PBS has announced that the first hour of its new, two-part American Experience documentary “Clinton” — which premieres on the network over two nights, Feb. 20 at 9pm ET and Feb. 21 at 8pm ET — will premiere exclusively on the free PBS apps for iPad, iPhone and iPod touch beginning today. This hour will also be available for free download on iTunes for one week before the broadcast. The full four-hour biography will be streamed on video.pbs.org, timed to the national broadcast.
“With nearly one-third of our 148 million video streams in January coming from mobile apps, we felt that mobile was a perfect platform to preview the first hour of this much anticipated biography,” said Jason Seiken, senior vice president, interactive, product development & innovation, PBS. “We’ve seen that these kinds of previews can help generate viewer buzz and drive tune-in.”
And this documentary is definitely something to tune in to. From Emmy and Peabody-winning director Barak Goodman, who helmed the American Experience episode “My Lai,” “Clinton” is the latest in American Experience‘s critically acclaimed collection of presidential biographies. And it may be covering one of its most polarizing figures to date, at least in modern presidential history.
He came into office with lofty ambitions and left, many Americans believe, in disgrace. But a great deal was accomplished in the eight-year presidency of William Jefferson Clinton. “Clinton” explores the early life of our 42nd president, his marriage to a woman as brilliant and ambitious as he is, the drive that led him to seek a career in politics, and his triumphs and failures in office.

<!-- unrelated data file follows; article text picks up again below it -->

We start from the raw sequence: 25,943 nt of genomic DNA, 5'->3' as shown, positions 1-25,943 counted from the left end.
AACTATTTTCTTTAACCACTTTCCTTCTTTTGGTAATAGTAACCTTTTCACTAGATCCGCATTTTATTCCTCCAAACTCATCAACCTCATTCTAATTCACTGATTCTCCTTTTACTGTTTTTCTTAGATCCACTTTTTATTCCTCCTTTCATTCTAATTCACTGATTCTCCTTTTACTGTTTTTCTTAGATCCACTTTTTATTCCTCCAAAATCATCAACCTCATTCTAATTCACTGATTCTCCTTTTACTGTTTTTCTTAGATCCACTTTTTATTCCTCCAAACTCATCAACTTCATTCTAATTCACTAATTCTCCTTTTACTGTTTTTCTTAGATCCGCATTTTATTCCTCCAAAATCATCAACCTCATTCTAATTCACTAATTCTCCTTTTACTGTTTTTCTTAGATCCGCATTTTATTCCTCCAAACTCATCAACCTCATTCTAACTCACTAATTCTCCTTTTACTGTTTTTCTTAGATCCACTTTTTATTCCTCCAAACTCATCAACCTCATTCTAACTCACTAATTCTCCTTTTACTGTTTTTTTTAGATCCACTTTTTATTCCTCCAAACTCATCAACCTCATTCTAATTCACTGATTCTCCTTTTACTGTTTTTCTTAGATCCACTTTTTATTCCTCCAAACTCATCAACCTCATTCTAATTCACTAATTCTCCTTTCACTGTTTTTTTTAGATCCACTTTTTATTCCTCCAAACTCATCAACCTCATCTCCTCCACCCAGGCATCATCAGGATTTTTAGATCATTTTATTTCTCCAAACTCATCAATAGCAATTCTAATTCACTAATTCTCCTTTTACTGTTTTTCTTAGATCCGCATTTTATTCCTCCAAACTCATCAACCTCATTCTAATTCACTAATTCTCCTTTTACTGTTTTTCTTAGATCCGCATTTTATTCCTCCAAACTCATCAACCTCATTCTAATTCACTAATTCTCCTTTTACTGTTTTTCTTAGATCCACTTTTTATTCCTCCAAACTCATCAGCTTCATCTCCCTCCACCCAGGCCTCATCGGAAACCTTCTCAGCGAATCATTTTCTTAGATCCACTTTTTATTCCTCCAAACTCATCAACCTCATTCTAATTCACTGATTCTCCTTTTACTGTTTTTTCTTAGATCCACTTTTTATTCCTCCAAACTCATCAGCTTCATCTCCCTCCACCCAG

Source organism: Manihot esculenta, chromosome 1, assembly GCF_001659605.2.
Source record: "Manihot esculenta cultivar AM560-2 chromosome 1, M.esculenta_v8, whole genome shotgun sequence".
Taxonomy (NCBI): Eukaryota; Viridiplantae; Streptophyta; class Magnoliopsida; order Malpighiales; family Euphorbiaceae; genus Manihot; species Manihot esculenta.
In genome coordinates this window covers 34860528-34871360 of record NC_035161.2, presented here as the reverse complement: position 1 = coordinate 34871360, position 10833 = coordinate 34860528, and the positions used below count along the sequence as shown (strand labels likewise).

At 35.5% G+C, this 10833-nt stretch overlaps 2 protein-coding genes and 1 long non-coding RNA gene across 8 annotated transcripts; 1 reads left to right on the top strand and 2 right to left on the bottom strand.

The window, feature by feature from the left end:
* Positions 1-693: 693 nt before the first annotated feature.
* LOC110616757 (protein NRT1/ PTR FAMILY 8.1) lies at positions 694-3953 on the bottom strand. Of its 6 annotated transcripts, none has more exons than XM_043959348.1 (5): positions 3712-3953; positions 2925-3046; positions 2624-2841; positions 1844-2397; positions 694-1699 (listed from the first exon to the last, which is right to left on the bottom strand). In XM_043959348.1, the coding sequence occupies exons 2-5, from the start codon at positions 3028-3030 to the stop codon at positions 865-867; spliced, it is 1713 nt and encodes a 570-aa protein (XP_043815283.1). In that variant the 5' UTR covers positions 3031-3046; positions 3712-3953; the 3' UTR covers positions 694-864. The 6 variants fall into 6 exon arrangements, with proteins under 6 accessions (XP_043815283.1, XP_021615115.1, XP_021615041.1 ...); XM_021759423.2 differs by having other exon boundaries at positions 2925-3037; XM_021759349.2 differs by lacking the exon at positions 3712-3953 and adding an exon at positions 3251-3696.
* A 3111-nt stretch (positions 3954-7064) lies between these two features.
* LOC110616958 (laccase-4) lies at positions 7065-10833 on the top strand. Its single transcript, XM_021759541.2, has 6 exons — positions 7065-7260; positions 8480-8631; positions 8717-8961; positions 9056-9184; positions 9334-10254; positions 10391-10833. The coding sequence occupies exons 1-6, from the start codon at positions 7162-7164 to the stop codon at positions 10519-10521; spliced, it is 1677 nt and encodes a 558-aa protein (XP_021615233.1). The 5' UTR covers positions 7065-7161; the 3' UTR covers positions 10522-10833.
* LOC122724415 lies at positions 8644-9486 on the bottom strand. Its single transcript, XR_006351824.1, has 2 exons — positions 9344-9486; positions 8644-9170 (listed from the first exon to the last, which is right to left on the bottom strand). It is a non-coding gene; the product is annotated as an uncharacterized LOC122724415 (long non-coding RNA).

Childhood and college friends of both Bill and Hillary, members of the Clinton inner circle such as Dee Dee Myers and James Carville, and political opponents give their opinion of a president filled with gumption, ambition and charm, but who was far too often his own worst enemy. It looks at the hardship and violence of his early life, his political career in Arkansas and events that earned him the title of “Comeback Kid.” Security advisers such as Gen. Wesley K. Clark discuss the agonizing decisions President Clinton made concerning Somalia, Bosnia and the first bombing of the World Trade Center.
The fact that this is all conveyed primarily in the first half of the documentary while the second half is largely occupied with the Monica Lewinsky scandal is testament to Clinton’s penchant for self-destruction. But what comes through just as strongly in this documentary is the man’s incredible compassion for the poor, especially for those striving for a better life. What is missing in this film is Clinton’s candid perspective on his presidency. Hopefully, one day, he will provide it.
American Experience: “Clinton” airs Feb. 20 at 9pm ET and Feb. 21 at 8pm ET on PBS. Check local listings.
Photo courtesy of William J. Clinton Presidential Library